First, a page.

Amino acid control of autophagic sequestration and protein degradation in isolated rat hepatocytes.

Amino acid control of autophagic sequestration and protein degradation in isolated rat hepatocytes. Sequestration of the inert cytosolic marker 14Csucrose by sedimentable organelles was measured in isolated rat hepatocytes made transiently permeable to sucrose by means of electropermeabilization. Lysosomal integrity, protein degradation, autophagic sequestration, and other cellular functions were not significantly impaired by the electric treatment. Hepatocytes sequestered sucrose at an initial rate of approximately 10%/h, which is threefold higher than the estimated rate of autophagic-lysosomal protein degradation. Almost one-third would appear to represent mitochondrial fluid uptake; the rest was nearly completely and specifically inhibited by 3-methyladenine (3MA) and can be regarded as autophagic sequestration. A complete amino acid mixture was somewhat less inhibitory than 3MA, and partially antagonized the effect of the latter. This paradoxical effect, taken together with the high sequestration rate, may suggest heterogeneity as well as selectivity in autophagic sequestration. There was no detectable recycling of sequestered 14Csucrose between organelles and cytosol. Studies of individual amino acids revealed histidine as the most effective sequestration inhibitor. Leucine may have a regulatory function, as indicated by its unique additive/synergistic effect, and a combination of Leu + His was as effective as the complete amino acid mixture. Asparagine inhibited sequestration only 20%, i.e., its very strong effect on overall (long-lived) protein degradation must partially be due to post-sequestrational inhibition. The lysosomal (amine-sensitive) degradation of short-lived protein was incompletely inhibited by 3MA, indicating a contribution from nonautophagic processes like crinophagy and endocytic membrane influx. The ability of an amino acid mixture to specifically antagonize the inhibition of short-lived protein degradation by AsN + GIN (but not by 3MA) may suggest complex amino acid interactions at the level of fusion between lysosomes and other vesicles in addition to the equally complex interactions at the level of autophagic sequestration. http://www.deepdyve.com/assets/images/DeepDyve-Logo-lg.png The Journal of Cell Biology Rockefeller University Press

Amino acid control of autophagic sequestration and protein degradation in isolated rat hepatocytes.

The Journal of Cell Biology, Volume 99 (2): 435 – Aug 1, 1984

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Publisher
Rockefeller University Press
Copyright
© 1984 Rockefeller University Press
ISSN
0021-9525
eISSN
1540-8140
D.O.I.
10.1083/jcb.99.2.435
Publisher site
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Abstract

Sequestration of the inert cytosolic marker 14Csucrose by sedimentable organelles was measured in isolated rat hepatocytes made transiently permeable to sucrose by means of electropermeabilization. Lysosomal integrity, protein degradation, autophagic sequestration, and other cellular functions were not significantly impaired by the electric treatment. Hepatocytes sequestered sucrose at an initial rate of approximately 10%/h, which is threefold higher than the estimated rate of autophagic-lysosomal protein degradation. Almost one-third would appear to represent mitochondrial fluid uptake; the rest was nearly completely and specifically inhibited by 3-methyladenine (3MA) and can be regarded as autophagic sequestration. A complete amino acid mixture was somewhat less inhibitory than 3MA, and partially antagonized the effect of the latter. This paradoxical effect, taken together with the high sequestration rate, may suggest heterogeneity as well as selectivity in autophagic sequestration. There was no detectable recycling of sequestered 14Csucrose between organelles and cytosol. Studies of individual amino acids revealed histidine as the most effective sequestration inhibitor. Leucine may have a regulatory function, as indicated by its unique additive/synergistic effect, and a combination of Leu + His was as effective as the complete amino acid mixture. Asparagine inhibited sequestration only 20%, i.e., its very strong effect on overall (long-lived) protein degradation must partially be due to post-sequestrational inhibition. The lysosomal (amine-sensitive) degradation of short-lived protein was incompletely inhibited by 3MA, indicating a contribution from nonautophagic processes like crinophagy and endocytic membrane influx. The ability of an amino acid mixture to specifically antagonize the inhibition of short-lived protein degradation by AsN + GIN (but not by 3MA) may suggest complex amino acid interactions at the level of fusion between lysosomes and other vesicles in addition to the equally complex interactions at the level of autophagic sequestration.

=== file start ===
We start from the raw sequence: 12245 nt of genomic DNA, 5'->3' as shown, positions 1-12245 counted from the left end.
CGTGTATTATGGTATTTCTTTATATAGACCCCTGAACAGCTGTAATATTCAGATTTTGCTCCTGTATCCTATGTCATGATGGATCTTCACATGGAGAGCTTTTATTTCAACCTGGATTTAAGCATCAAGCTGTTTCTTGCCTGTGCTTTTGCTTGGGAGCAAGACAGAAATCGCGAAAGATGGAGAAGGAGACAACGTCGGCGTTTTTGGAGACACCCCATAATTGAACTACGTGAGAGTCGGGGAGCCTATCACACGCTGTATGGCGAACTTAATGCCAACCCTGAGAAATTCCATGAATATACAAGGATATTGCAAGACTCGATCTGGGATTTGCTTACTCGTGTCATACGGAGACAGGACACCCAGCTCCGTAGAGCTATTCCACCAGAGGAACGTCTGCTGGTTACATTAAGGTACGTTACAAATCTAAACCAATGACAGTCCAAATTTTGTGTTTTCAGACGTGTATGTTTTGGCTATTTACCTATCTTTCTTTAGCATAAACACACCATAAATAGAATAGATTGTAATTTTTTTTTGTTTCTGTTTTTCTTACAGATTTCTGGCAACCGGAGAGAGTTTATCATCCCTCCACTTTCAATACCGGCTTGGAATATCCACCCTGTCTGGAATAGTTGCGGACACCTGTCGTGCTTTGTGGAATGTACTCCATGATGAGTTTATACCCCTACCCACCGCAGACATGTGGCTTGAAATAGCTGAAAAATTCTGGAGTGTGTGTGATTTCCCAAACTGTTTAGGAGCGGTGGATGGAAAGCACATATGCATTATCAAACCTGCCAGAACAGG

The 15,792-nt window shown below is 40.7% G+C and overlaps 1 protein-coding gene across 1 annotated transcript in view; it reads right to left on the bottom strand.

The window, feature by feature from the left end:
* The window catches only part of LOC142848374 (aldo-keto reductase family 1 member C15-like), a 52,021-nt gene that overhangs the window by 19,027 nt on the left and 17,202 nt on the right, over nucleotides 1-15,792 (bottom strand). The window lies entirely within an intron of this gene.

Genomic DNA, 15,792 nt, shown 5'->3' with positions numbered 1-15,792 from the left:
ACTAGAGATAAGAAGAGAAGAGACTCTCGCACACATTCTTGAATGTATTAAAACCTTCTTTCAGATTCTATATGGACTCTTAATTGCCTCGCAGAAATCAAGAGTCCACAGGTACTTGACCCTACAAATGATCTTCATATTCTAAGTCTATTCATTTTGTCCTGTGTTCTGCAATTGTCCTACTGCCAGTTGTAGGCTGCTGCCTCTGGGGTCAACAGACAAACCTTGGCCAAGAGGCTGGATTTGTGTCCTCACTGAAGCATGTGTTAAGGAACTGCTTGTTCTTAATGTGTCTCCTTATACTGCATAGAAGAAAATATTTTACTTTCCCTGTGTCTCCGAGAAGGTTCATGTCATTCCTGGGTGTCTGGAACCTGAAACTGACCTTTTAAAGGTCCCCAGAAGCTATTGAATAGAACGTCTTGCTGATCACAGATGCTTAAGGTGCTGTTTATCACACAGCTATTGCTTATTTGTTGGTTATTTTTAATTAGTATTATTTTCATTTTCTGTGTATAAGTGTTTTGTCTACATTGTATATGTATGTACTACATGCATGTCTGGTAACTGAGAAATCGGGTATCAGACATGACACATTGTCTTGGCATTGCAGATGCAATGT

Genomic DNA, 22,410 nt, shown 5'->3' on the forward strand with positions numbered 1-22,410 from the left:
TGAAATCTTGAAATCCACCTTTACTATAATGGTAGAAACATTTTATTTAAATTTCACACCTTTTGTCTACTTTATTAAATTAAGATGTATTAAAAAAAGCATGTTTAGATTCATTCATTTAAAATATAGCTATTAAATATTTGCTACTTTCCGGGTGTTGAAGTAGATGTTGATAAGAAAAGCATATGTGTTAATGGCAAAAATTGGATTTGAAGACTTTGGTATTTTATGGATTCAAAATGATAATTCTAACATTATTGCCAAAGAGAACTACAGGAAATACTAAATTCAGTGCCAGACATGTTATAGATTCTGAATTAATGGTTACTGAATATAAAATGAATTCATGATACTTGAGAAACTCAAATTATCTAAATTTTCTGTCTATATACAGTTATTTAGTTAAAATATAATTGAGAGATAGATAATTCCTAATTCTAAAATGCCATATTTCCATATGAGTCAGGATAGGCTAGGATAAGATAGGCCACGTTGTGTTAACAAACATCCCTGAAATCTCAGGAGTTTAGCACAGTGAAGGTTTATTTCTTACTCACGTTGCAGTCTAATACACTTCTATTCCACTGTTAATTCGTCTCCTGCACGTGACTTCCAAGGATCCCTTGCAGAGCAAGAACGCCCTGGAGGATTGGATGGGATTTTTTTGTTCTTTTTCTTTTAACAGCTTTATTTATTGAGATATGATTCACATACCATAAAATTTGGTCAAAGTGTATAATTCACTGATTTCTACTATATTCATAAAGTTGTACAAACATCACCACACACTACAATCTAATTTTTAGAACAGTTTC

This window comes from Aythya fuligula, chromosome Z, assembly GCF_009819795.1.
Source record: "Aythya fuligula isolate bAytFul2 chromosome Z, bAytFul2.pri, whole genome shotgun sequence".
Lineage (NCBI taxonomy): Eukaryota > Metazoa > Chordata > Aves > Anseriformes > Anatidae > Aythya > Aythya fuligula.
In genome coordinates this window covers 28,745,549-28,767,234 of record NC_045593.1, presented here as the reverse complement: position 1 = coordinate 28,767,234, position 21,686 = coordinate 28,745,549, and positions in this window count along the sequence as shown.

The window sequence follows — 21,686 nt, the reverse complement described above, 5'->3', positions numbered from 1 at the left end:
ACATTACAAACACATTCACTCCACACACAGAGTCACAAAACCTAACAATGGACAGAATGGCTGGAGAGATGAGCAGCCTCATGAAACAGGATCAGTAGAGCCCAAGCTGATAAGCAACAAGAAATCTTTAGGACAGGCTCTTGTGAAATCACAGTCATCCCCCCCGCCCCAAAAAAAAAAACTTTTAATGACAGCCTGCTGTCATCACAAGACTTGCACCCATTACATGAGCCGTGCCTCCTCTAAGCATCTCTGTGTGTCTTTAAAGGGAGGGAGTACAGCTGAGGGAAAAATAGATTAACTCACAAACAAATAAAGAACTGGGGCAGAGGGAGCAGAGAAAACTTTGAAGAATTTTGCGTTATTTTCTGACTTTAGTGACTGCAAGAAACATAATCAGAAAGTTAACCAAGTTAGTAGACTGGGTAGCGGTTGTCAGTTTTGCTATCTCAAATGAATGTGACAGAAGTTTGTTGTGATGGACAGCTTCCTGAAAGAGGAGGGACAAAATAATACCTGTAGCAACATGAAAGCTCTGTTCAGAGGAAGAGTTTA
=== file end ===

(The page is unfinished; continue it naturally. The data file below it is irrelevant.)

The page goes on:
Journal

The Journal of Cell BiologyRockefeller University Press

Published: Aug 1, 1984

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